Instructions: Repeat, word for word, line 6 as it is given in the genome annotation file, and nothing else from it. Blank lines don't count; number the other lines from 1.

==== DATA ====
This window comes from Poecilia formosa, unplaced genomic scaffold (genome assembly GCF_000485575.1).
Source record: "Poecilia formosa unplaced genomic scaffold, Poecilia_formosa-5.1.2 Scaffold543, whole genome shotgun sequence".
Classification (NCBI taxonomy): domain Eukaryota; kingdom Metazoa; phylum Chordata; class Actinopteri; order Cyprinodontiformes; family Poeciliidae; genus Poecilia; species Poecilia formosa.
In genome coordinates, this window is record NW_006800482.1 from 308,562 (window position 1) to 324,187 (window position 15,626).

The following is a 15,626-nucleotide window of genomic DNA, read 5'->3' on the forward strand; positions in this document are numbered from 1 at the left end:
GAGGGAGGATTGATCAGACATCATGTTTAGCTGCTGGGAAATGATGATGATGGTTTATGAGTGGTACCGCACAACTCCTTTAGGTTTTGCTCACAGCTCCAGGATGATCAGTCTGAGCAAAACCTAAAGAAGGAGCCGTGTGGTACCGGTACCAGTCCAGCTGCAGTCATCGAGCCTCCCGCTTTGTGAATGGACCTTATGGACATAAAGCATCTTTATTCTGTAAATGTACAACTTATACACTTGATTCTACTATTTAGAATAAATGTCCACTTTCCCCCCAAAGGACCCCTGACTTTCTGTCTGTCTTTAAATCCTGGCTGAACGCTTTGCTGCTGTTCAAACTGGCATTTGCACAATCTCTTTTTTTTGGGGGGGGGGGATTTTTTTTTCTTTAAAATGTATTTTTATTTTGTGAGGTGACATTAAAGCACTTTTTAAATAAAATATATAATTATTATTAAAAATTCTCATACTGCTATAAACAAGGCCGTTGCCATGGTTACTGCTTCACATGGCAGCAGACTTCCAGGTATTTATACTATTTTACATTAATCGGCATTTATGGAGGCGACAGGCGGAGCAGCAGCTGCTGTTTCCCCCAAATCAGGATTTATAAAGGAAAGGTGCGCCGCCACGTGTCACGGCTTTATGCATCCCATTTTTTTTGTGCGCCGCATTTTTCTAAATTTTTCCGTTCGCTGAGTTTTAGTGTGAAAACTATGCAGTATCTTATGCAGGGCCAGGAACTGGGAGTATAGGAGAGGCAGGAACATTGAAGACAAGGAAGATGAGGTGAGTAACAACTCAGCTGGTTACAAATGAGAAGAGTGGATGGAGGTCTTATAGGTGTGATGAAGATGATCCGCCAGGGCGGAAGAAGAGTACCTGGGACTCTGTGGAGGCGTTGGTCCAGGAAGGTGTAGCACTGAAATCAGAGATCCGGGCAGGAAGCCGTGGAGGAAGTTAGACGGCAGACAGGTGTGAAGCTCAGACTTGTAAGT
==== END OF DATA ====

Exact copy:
GAGGGAGGATTGATCAGACATCATGTTTAGCTGCTGGGAAATGATGATGATGGTTTATGAGTGGTACCGCACAACTCCTTTAGGTTTTGCTCACAGCTCCAGGATGATCAGTCTGAGCAAAACCTAAAGAAGGAGCCGTGTGGTACCGGTACCAGTCCAGCTGCAGTCATCGAGCCTCCCGCTTTGTGAATGGACCTTATGGACATAAAGCATCTTTATTCTGTAAATGTACAACTTATACACTTGATTCTACTATTTAGAATAAATGTCCACTTTCCCCCCAAAGGACCCCTGACTTTCTGTCTGTCTTTAAATCCTGGCTGAACGCTTTGCTGCTGTTCAAACTGGCATTTGCACAATCTCTTTTTTTTGGGGGGGGGGGATTTTTTTTTCTTTAAAATGTATTTTTATTTTGTGAGGTGACATTAAAGCACTTTTTAAATAAAATATATAATTATTATTAAAAATTCTCATACTGCTATAAACAAGGCCGTTGCCATGGTTACTGCTTCACATGGCAGCAGACTTCCAGGTATTTATACTATTTTACATTAATCGGCATTTATGGAGGCGACAGGCGGAGCAGCAGCTGCTGTTTCCCCCAAATCAGGATTTATAAAGGAAAGGTGCGCCGCCACGTGTCACGGCTTTATGCATCCCATTTTTTTTGTGCGCCGCATTTTTCTAAATTTTTCCGTTCGCTGAGTTTTAGTGTGAAAACTATGCAGTATCTTATGCAGGGCCAGGAACTGGGAGTATAGGAGAGGCAGGAACATTGAAGACAAGGAAGATGAGGTGAGTAACAACTCAGCTGGTTACAAATGAGAAGAGTGGATGGAGGTCTTATAGGTGTGATGAAGATGATCCGCCAGGGCGGAAGAAGAGTACCTGGGACTCTGTGGAGGCGTTGGTCCAGGAAGGTGTAGCACTGAAATCAGAGATCCGGGCAGGAAGCCGTGGAGGAAGTTAGACGGCAGACAGGTGTGAAGCTCAGACTTGTAAGT